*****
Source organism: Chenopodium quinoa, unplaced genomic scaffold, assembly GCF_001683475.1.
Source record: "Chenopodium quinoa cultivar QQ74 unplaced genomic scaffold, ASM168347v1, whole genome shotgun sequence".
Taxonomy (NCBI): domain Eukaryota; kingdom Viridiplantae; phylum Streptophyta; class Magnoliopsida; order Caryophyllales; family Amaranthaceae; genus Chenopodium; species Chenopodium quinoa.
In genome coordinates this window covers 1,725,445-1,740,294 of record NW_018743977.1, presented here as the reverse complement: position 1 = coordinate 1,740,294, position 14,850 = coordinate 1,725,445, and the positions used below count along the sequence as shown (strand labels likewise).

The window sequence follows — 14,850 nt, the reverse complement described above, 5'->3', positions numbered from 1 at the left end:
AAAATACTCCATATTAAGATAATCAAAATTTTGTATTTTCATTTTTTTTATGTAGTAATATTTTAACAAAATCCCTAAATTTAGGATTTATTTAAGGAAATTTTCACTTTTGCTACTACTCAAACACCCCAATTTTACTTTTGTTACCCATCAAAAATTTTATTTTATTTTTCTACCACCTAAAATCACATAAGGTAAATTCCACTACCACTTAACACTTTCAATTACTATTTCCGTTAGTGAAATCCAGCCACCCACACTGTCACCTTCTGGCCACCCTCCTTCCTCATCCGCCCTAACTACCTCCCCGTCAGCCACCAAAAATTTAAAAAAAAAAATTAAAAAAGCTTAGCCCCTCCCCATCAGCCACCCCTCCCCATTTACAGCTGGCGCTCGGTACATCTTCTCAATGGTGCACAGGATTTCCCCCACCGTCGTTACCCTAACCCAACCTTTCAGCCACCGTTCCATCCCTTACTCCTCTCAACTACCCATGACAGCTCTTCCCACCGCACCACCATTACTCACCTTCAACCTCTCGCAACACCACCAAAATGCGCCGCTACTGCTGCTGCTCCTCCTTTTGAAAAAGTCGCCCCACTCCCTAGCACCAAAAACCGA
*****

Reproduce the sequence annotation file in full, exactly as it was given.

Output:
Source organism: Chenopodium quinoa, unplaced genomic scaffold, assembly GCF_001683475.1.
Source record: "Chenopodium quinoa cultivar QQ74 unplaced genomic scaffold, ASM168347v1, whole genome shotgun sequence".
Taxonomy (NCBI): domain Eukaryota; kingdom Viridiplantae; phylum Streptophyta; class Magnoliopsida; order Caryophyllales; family Amaranthaceae; genus Chenopodium; species Chenopodium quinoa.
In genome coordinates this window covers 1,725,445-1,740,294 of record NW_018743977.1, presented here as the reverse complement: position 1 = coordinate 1,740,294, position 14,850 = coordinate 1,725,445, and the positions used below count along the sequence as shown (strand labels likewise).

The window sequence follows — 14,850 nt, the reverse complement described above, 5'->3', positions numbered from 1 at the left end:
AAAATACTCCATATTAAGATAATCAAAATTTTGTATTTTCATTTTTTTTATGTAGTAATATTTTAACAAAATCCCTAAATTTAGGATTTATTTAAGGAAATTTTCACTTTTGCTACTACTCAAACACCCCAATTTTACTTTTGTTACCCATCAAAAATTTTATTTTATTTTTCTACCACCTAAAATCACATAAGGTAAATTCCACTACCACTTAACACTTTCAATTACTATTTCCGTTAGTGAAATCCAGCCACCCACACTGTCACCTTCTGGCCACCCTCCTTCCTCATCCGCCCTAACTACCTCCCCGTCAGCCACCAAAAATTTAAAAAAAAAAATTAAAAAAGCTTAGCCCCTCCCCATCAGCCACCCCTCCCCATTTACAGCTGGCGCTCGGTACATCTTCTCAATGGTGCACAGGATTTCCCCCACCGTCGTTACCCTAACCCAACCTTTCAGCCACCGTTCCATCCCTTACTCCTCTCAACTACCCATGACAGCTCTTCCCACCGCACCACCATTACTCACCTTCAACCTCTCGCAACACCACCAAAATGCGCCGCTACTGCTGCTGCTCCTCCTTTTGAAAAAGTCGCCCCACTCCCTAGCACCAAAAACCGA